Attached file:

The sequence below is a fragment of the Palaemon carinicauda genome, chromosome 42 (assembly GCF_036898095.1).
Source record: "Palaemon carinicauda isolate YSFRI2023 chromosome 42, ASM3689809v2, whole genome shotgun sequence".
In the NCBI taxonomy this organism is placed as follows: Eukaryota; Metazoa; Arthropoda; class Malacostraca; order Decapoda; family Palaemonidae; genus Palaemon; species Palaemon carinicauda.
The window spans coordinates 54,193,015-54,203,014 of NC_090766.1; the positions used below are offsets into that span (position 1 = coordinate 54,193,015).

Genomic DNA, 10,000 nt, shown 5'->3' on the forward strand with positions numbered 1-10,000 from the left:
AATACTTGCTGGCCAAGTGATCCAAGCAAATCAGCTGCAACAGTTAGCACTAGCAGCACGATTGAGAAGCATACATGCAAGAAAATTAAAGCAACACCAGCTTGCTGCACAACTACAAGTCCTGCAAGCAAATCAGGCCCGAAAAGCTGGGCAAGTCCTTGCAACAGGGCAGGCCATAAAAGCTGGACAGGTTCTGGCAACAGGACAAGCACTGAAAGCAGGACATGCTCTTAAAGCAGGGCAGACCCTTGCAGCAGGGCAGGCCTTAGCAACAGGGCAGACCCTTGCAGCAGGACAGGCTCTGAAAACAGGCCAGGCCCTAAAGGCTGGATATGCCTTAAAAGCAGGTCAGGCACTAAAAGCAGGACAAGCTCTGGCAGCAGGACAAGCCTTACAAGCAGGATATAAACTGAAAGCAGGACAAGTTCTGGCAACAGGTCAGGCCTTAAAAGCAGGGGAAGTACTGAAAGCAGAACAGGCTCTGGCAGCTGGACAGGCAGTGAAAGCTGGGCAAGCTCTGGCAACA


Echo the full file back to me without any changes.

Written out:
The sequence below is a fragment of the Palaemon carinicauda genome, chromosome 42 (assembly GCF_036898095.1).
Source record: "Palaemon carinicauda isolate YSFRI2023 chromosome 42, ASM3689809v2, whole genome shotgun sequence".
In the NCBI taxonomy this organism is placed as follows: Eukaryota; Metazoa; Arthropoda; class Malacostraca; order Decapoda; family Palaemonidae; genus Palaemon; species Palaemon carinicauda.
The window spans coordinates 54,193,015-54,203,014 of NC_090766.1; the positions used below are offsets into that span (position 1 = coordinate 54,193,015).

Genomic DNA, 10,000 nt, shown 5'->3' on the forward strand with positions numbered 1-10,000 from the left:
AATACTTGCTGGCCAAGTGATCCAAGCAAATCAGCTGCAACAGTTAGCACTAGCAGCACGATTGAGAAGCATACATGCAAGAAAATTAAAGCAACACCAGCTTGCTGCACAACTACAAGTCCTGCAAGCAAATCAGGCCCGAAAAGCTGGGCAAGTCCTTGCAACAGGGCAGGCCATAAAAGCTGGACAGGTTCTGGCAACAGGACAAGCACTGAAAGCAGGACATGCTCTTAAAGCAGGGCAGACCCTTGCAGCAGGGCAGGCCTTAGCAACAGGGCAGACCCTTGCAGCAGGACAGGCTCTGAAAACAGGCCAGGCCCTAAAGGCTGGATATGCCTTAAAAGCAGGTCAGGCACTAAAAGCAGGACAAGCTCTGGCAGCAGGACAAGCCTTACAAGCAGGATATAAACTGAAAGCAGGACAAGTTCTGGCAACAGGTCAGGCCTTAAAAGCAGGGGAAGTACTGAAAGCAGAACAGGCTCTGGCAGCTGGACAGGCAGTGAAAGCTGGGCAAGCTCTGGCAACA